Essential security analytics technology for advanced malware detection

See on Scoop.itIT News

A few years ago, a company tried to sell me its latest and greatest product for detecting and preventing malware from infecting my corporate systems. I politely declined, explaining that my company, full of engineers and other smart people, couldn’t possibly be affected by the scores of malware that plague the rest of the Internet. Besides, I told the vendor, we already have a corporate antivirus product designed to prevent these types of issues.

John Lasschuit ®™‘s insight:

Josh Sokol on TechTarget

The #antimalware software that we’ve hung our hats on for so long provides little more than an illusion of #security.

See on searchsecurity.techtarget.com

Is the Internet of Things a platform, or a thing?

See on Scoop.itIT News

The problem is, everything is a platform these days. Of course, not everything is a platform today. But this doesn’t stop every vendor worth its salt now referring to its major product set, database, applications suite, device etc. as a platform.

 

If we take a more purist software application development programmer stance on this matter then we would probably say that only Java and .NET rank as “platforms” in the original sense of the word.

 

But that time has (arguably) long gone now. SAP’s HANA cloud-centric database world is essentially a platform if we can now build applications “to it” that feed off of it and on it — or substitute any other major database vendor or provider of ERP-centric (or CRM connected) systems of record of your choice.

So times have changed, devices (mobile, desktop, embedded and other) are platforms too now.

John Lasschuit ®™‘s insight:

Adrian Bridgewater’s thoughts on #IoT and #platforms

See on insideanalysis.com

The internet of nothings

See on Scoop.itIT News

BABBAGE is getting a little tired of all the hype surrounding the “internet of things” (IoT). To judge from some of the more breathless claims, the IoT would seem to be just around the corner. The worst offenders, no surprise, are those who expect to profit most from embedding sensors in anything and everything, and connecting them wirelessly to servers in the cloud.

John Lasschuit ®™‘s insight:

#IoT or Internet of Nothings? Read and decide. On The Economist.

See on www.economist.com

The Five Signs of a Positive Leader

See on Scoop.itAbout leadership

Do you remember a time when you felt energized and inspired by a positive leader?  What inspired you about that person? How did they lead the organization?

When I began my career journey in the hospitality field, I was lucky to be surrounded by positive leaders. When I was still in college, I was working at a small extended stay Marriott hotel.  My first manager at that hotel was Robin.  Although we were a smaller hotel with only had about 50 employees, Robin knew how to create a positive culture to inspire people to come to work every day.

John Lasschuit ®™‘s insight:

#Leadership #Cafe

See on leadershipcafe.org

Jeremy Rifkin: Intelligent technology and the future of human labour

See on Scoop.itThe New way of Work

Earlier this month, I spoke to Jeremy Rifkin about his new book, The Zero Marginal Cost Society. Our conversation ranged widely over many of the book’s central arguments, particularly those concerning the transition, driven by new information technologies, from a capitalist market economy to what Rifkin calls the “Collaborative Commons”. We ended with a brief discussion of the future of work. In the following guest post, Rifkin discusses in more detail the implications of the ”wholesale substitution of intelligent technology for mass wage labour and salaried professional labour.”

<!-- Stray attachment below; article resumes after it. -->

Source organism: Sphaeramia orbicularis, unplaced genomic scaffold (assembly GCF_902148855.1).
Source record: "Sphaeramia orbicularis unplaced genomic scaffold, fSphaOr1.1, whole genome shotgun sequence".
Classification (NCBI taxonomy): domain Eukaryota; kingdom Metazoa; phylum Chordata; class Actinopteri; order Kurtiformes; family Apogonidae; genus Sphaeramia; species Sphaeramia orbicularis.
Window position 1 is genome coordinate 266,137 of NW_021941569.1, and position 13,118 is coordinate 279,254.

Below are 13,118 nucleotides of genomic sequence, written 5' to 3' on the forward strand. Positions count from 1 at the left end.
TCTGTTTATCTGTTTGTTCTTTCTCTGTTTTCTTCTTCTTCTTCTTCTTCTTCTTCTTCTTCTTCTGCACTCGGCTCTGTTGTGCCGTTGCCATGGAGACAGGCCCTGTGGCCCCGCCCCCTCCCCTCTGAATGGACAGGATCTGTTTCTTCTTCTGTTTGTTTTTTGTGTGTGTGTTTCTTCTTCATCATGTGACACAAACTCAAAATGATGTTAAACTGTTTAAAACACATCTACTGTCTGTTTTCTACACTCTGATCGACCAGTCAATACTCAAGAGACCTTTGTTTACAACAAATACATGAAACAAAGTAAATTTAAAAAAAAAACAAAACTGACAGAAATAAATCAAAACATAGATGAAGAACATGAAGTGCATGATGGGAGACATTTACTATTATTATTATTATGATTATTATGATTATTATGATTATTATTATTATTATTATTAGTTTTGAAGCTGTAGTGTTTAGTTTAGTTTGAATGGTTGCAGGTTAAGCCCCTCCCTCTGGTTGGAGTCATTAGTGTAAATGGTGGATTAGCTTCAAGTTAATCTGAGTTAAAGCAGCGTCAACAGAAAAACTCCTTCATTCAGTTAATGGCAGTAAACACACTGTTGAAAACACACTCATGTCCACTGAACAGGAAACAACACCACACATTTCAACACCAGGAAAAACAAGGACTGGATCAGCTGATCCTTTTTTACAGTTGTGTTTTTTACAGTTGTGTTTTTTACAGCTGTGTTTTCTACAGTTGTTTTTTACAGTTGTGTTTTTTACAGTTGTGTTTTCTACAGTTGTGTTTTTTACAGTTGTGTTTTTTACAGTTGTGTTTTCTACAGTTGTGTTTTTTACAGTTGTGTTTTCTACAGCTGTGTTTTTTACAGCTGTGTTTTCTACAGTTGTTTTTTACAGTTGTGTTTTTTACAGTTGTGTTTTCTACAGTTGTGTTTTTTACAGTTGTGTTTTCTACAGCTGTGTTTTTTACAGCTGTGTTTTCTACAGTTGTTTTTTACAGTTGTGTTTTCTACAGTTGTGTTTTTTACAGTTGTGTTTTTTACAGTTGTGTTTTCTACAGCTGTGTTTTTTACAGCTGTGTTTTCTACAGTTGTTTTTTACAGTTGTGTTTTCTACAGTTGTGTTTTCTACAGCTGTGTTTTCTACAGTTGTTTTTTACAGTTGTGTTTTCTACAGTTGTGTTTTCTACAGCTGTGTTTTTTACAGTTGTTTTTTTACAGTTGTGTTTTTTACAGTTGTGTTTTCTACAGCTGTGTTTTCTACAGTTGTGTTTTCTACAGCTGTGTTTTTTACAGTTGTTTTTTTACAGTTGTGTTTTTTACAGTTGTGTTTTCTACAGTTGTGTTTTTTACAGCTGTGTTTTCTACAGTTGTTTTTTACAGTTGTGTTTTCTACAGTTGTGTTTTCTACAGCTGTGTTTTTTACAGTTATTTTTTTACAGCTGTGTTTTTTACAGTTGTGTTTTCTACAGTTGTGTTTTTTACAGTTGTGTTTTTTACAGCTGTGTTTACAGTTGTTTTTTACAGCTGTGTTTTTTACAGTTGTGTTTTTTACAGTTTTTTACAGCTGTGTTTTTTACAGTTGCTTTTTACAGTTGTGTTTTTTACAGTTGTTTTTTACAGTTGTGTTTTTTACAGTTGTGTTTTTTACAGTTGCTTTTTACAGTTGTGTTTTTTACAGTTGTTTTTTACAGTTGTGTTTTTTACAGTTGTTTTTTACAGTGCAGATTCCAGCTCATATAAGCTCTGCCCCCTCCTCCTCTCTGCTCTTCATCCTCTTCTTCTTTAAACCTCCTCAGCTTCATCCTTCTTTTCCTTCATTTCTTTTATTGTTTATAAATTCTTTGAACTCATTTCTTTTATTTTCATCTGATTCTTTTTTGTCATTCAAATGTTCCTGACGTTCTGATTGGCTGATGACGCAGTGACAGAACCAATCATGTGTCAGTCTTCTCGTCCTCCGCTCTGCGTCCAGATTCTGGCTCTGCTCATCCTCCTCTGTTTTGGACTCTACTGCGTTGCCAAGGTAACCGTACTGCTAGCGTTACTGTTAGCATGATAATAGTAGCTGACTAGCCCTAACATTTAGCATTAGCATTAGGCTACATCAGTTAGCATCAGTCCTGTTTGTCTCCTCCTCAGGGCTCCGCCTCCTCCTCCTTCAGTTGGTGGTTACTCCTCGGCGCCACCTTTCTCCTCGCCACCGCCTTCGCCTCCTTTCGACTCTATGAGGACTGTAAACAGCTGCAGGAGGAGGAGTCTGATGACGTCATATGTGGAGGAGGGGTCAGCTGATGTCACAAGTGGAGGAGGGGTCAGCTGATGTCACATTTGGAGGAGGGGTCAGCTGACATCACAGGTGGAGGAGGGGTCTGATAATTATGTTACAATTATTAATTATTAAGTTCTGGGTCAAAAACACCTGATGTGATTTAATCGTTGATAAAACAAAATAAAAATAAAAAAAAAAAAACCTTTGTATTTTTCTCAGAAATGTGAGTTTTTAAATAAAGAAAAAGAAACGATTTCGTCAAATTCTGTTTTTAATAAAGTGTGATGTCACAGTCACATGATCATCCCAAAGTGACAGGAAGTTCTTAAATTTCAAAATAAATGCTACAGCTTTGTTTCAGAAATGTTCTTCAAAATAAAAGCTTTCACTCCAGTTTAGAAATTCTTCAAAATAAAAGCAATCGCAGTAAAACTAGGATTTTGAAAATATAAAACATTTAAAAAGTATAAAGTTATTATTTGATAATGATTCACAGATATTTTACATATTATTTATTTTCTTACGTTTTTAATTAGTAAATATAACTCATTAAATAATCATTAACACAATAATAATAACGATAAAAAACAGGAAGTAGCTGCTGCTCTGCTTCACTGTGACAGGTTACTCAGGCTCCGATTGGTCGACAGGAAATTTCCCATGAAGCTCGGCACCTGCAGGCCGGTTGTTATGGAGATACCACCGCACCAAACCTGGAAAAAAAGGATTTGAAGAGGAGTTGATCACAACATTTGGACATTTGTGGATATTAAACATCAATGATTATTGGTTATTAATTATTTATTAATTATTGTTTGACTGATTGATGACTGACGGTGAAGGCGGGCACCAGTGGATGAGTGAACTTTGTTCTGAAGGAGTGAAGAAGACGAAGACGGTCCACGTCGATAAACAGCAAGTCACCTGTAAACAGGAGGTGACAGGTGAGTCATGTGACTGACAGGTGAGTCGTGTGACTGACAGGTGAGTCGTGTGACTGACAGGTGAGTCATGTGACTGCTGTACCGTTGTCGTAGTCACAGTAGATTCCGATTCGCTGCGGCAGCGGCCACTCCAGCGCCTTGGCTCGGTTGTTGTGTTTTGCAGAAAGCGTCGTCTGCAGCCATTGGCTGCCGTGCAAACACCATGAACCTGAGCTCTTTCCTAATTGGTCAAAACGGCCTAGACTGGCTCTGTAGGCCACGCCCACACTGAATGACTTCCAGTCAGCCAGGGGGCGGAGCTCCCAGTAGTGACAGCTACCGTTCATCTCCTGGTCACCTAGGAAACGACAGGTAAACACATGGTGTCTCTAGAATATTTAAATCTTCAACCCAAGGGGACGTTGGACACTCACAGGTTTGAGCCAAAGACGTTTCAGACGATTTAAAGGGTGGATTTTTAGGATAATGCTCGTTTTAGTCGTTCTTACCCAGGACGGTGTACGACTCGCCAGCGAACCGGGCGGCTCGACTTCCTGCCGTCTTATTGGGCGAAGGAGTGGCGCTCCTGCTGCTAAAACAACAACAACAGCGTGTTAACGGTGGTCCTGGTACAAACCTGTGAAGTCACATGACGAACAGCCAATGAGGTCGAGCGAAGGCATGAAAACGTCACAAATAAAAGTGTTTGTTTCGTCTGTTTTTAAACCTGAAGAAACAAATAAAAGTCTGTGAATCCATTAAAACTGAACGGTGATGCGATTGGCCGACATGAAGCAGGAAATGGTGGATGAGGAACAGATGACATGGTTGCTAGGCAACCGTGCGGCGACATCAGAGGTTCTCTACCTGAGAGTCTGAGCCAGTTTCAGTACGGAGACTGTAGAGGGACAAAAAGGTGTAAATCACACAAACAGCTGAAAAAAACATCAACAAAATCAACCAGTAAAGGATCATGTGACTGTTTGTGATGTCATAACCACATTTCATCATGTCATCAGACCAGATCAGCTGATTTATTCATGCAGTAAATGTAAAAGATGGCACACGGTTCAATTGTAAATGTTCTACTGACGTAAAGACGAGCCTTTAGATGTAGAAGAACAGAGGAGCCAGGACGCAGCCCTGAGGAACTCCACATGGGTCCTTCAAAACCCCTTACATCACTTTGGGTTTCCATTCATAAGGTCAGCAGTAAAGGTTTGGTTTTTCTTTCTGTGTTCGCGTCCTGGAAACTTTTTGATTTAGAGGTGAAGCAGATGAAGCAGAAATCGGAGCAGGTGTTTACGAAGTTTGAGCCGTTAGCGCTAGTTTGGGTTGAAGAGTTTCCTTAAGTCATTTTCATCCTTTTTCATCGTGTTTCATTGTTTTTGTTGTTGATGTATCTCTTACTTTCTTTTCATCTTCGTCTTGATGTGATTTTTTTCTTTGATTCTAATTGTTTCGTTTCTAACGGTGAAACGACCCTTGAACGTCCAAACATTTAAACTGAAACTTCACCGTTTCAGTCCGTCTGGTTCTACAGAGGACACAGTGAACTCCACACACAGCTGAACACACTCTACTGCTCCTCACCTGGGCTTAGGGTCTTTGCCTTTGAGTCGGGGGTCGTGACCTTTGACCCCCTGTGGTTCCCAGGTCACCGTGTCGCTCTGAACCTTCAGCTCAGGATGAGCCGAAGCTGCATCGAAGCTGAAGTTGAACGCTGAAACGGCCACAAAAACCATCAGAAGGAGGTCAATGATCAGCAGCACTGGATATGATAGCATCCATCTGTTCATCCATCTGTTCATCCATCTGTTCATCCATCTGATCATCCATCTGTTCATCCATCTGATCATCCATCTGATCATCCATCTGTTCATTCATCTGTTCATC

John Lasschuit ®™‘s insight:

By Jonathan Derbyshire – The world of ideas.
#labour #future 

See on www.prospectmagazine.co.uk

Deze negen bedrijven weten nog meer van je dan Facebook en Google

See on Scoop.itIT News

Facebook en Google zijn slechts kleine visjes in de Big Brother-zee

 

De Federal Trade Commission (FTC) heeft een onderzoek gepubliceerd naar negen grote Amerikaanse databrokers, bedrijven die hun geld verdienen aan het (veelal zonder je toestemming) grootschalig verzamelen en verkopen van persoonlijke data. Dit soort bedrijven blijven vaak grotendeels onder de radar – er zijn veel mensen die nog nooit van het woord databroker hebben gehoord, en de negen namen zullen veel lezers niets zeggen: Acxiom, Corelogic, Datalogix, eBureau, ID Analytics, Intelius, PeekYou, Rapleaf, en Recorded Future. Maar onderling hebben ze een gigantische poel aan data verzameld, waarvan de schaal en impact nu enigszins in kaart is gebracht door de FTC. 

John Lasschuit ®™‘s insight:

#Acxiom, #Corelogic, #Datalogix, #eBureau, #IDAnalytics, #Intelius, #PeekYou, #Rapleaf, en #RecordedFuture

See on motherboard.vice.com

How computer science majors came back after the dotcom bust (in 3 charts)

See on Scoop.itAbout leadership

Computer science in academia ,was in its heyday around the tech bubble of the early 2000s but took a nose dive after the prolonged tech slump. Now the popularity of computer science is roaring back on America’s college campuses.

John Lasschuit ®™‘s insight:

Gregory Ferenstein sees an increase in #computer #science studies.

See on venturebeat.com

Can’t trust Dropbox? New IRM technology may be the answer

See on Scoop.itIT News

An increased reliance on the internet brings greater risk of losing personal or business information online. With information rights management (IRM) technology, you can rest assured that you will maintain lifetime control of your information, no matter where it’s stored, shared or used.

John Lasschuit ®™‘s insight:

#IRM: Information Rights Management. Control you’re information no matter where it’s stored.

#Intralink

See on gigaom.com